I am about to return to my boat (38' Leopard catamaran 1999) which is in charter in BVI. It has Sea Frost system with 2 plates 5/8" thick described as thermal clay in 3.7 cu ft freezer with spillover to 3.7 cu ft fridge, all top loading with single door. I gave them recommendations from you on repairs before, will see if outcome is any good when I get there in November. When I bought boat, return line had frost all the way to compressor, would this damage compressor (BD3F) giving poor performance? If I replace compressor, what model should be installed? Fan:The fan in this draws fresh air via 4" hose from cabin feeding back of condenser where it is impossible to clean. I could reverse fan but then air would get preheated from passing over compressor, should I upgrade fan, reverse it? What should the condensor temperature be? What about case temperture of compressor, is this important? Lee Haefele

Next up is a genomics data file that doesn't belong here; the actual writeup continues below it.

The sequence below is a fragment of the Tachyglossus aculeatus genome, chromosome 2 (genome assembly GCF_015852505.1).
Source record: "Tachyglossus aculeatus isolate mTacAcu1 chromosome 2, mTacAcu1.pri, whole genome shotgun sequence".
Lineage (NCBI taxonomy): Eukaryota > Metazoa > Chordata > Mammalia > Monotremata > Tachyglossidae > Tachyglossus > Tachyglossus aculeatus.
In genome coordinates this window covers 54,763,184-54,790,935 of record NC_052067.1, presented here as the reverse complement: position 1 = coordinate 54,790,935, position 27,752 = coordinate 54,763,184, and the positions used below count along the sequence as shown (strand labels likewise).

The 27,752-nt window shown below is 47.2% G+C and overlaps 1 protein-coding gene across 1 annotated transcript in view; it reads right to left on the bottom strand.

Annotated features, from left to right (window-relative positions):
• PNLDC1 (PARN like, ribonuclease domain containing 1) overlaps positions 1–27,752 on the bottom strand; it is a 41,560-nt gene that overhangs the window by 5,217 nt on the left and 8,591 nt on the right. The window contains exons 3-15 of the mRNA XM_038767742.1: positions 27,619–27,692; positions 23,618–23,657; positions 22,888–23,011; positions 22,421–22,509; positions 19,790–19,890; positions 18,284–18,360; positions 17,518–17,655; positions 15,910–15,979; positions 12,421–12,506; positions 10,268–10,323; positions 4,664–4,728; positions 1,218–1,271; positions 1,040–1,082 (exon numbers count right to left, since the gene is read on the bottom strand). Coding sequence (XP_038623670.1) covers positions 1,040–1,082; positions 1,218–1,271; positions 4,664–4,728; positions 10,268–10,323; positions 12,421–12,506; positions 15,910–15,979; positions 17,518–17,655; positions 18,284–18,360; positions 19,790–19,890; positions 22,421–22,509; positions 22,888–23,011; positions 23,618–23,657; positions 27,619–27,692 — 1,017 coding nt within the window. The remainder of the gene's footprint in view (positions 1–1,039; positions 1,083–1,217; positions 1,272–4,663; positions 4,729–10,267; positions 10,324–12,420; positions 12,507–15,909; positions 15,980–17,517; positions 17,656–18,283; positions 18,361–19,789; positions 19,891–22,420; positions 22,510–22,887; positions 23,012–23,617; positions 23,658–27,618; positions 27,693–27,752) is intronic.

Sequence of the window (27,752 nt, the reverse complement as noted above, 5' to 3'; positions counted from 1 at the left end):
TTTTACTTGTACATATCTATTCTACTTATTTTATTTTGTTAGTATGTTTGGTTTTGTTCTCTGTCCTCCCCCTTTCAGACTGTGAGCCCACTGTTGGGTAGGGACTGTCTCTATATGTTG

Sea frost performance